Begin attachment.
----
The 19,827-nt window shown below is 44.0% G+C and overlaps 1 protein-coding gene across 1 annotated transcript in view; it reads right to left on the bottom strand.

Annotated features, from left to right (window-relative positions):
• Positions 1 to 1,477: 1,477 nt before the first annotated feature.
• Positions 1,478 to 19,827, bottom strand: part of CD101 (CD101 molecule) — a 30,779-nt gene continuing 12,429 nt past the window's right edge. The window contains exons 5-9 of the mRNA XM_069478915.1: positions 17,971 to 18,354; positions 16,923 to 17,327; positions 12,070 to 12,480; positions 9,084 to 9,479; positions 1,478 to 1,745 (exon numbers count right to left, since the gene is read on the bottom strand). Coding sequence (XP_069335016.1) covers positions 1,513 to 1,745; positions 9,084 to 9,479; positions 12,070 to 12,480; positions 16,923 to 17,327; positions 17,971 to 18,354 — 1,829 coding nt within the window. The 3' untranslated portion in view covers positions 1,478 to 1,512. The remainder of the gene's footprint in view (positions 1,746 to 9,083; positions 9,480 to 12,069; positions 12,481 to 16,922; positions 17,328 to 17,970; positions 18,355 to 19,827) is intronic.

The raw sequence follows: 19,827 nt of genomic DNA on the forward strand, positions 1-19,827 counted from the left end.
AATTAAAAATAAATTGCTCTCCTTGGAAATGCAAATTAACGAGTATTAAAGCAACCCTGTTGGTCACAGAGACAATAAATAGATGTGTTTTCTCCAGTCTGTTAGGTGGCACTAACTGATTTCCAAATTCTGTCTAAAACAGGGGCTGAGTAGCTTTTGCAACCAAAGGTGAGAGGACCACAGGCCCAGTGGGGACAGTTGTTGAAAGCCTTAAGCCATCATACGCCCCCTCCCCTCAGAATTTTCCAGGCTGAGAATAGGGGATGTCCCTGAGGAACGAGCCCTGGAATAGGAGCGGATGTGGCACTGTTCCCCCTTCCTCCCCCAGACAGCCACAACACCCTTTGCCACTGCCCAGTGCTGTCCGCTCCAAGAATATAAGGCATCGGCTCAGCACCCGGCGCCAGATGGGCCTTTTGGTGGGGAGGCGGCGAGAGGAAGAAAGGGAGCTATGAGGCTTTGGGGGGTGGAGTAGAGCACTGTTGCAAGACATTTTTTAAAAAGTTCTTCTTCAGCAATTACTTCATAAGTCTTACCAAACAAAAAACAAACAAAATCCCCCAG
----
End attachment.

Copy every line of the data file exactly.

The 19,827-nt window shown below is 44.0% G+C and overlaps 1 protein-coding gene across 1 annotated transcript in view; it reads right to left on the bottom strand.

Annotated features, from left to right (window-relative positions):
• Positions 1 to 1,477: 1,477 nt before the first annotated feature.
• Positions 1,478 to 19,827, bottom strand: part of CD101 (CD101 molecule) — a 30,779-nt gene continuing 12,429 nt past the window's right edge. The window contains exons 5-9 of the mRNA XM_069478915.1: positions 17,971 to 18,354; positions 16,923 to 17,327; positions 12,070 to 12,480; positions 9,084 to 9,479; positions 1,478 to 1,745 (exon numbers count right to left, since the gene is read on the bottom strand). Coding sequence (XP_069335016.1) covers positions 1,513 to 1,745; positions 9,084 to 9,479; positions 12,070 to 12,480; positions 16,923 to 17,327; positions 17,971 to 18,354 — 1,829 coding nt within the window. The 3' untranslated portion in view covers positions 1,478 to 1,512. The remainder of the gene's footprint in view (positions 1,746 to 9,083; positions 9,480 to 12,069; positions 12,481 to 16,922; positions 17,328 to 17,970; positions 18,355 to 19,827) is intronic.

The raw sequence follows: 19,827 nt of genomic DNA on the forward strand, positions 1-19,827 counted from the left end.
AATTAAAAATAAATTGCTCTCCTTGGAAATGCAAATTAACGAGTATTAAAGCAACCCTGTTGGTCACAGAGACAATAAATAGATGTGTTTTCTCCAGTCTGTTAGGTGGCACTAACTGATTTCCAAATTCTGTCTAAAACAGGGGCTGAGTAGCTTTTGCAACCAAAGGTGAGAGGACCACAGGCCCAGTGGGGACAGTTGTTGAAAGCCTTAAGCCATCATACGCCCCCTCCCCTCAGAATTTTCCAGGCTGAGAATAGGGGATGTCCCTGAGGAACGAGCCCTGGAATAGGAGCGGATGTGGCACTGTTCCCCCTTCCTCCCCCAGACAGCCACAACACCCTTTGCCACTGCCCAGTGCTGTCCGCTCCAAGAATATAAGGCATCGGCTCAGCACCCGGCGCCAGATGGGCCTTTTGGTGGGGAGGCGGCGAGAGGAAGAAAGGGAGCTATGAGGCTTTGGGGGGTGGAGTAGAGCACTGTTGCAAGACATTTTTTAAAAAGTTCTTCTTCAGCAATTACTTCATAAGTCTTACCAAACAAAAAACAAACAAAATCCCCCAG